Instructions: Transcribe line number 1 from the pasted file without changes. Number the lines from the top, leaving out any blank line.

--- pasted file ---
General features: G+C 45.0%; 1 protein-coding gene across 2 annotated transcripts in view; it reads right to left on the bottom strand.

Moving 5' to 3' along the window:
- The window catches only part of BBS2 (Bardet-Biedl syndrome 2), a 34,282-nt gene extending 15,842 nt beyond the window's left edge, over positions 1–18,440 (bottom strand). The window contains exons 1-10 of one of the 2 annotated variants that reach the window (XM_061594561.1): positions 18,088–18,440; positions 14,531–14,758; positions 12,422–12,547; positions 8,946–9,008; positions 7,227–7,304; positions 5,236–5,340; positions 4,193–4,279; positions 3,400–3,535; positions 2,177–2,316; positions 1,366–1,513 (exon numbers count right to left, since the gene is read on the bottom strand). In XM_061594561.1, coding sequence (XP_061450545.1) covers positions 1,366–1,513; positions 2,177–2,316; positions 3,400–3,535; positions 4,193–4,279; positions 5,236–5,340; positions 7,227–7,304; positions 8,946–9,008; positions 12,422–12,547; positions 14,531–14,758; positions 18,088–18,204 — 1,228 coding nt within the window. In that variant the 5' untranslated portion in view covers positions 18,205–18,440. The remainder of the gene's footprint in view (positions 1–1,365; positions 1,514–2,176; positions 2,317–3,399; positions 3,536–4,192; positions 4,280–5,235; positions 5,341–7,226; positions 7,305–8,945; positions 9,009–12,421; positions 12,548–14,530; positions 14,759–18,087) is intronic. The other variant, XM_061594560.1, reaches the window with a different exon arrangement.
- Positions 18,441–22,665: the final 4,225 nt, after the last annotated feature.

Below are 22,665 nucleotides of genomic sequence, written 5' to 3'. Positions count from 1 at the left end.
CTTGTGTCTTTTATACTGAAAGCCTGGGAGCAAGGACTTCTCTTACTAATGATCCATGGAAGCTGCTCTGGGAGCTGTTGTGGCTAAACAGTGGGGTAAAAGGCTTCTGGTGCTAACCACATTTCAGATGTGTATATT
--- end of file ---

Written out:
General features: G+C 45.0%; 1 protein-coding gene across 2 annotated transcripts in view; it reads right to left on the bottom strand.